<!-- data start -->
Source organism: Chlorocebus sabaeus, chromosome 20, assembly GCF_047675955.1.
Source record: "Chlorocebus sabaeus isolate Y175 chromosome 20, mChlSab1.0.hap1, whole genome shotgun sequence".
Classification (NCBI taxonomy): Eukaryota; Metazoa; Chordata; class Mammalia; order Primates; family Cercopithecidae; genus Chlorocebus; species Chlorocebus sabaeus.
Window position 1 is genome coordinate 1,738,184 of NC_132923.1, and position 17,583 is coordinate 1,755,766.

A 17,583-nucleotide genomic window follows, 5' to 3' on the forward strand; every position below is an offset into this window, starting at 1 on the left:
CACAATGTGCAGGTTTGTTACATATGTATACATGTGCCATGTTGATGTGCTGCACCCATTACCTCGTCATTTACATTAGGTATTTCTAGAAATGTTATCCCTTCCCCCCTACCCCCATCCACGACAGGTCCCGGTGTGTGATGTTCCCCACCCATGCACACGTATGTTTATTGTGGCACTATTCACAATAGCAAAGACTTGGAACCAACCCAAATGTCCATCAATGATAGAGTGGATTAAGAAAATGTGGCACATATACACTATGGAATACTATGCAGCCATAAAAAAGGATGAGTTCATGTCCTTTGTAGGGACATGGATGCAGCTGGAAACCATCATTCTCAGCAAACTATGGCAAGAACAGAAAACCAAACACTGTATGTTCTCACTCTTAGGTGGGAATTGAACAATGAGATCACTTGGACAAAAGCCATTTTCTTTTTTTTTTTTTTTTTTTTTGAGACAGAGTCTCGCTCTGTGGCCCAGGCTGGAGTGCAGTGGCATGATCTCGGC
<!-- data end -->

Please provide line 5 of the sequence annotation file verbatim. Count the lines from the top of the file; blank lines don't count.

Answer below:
A 17,583-nucleotide genomic window follows, 5' to 3' on the forward strand; every position below is an offset into this window, starting at 1 on the left: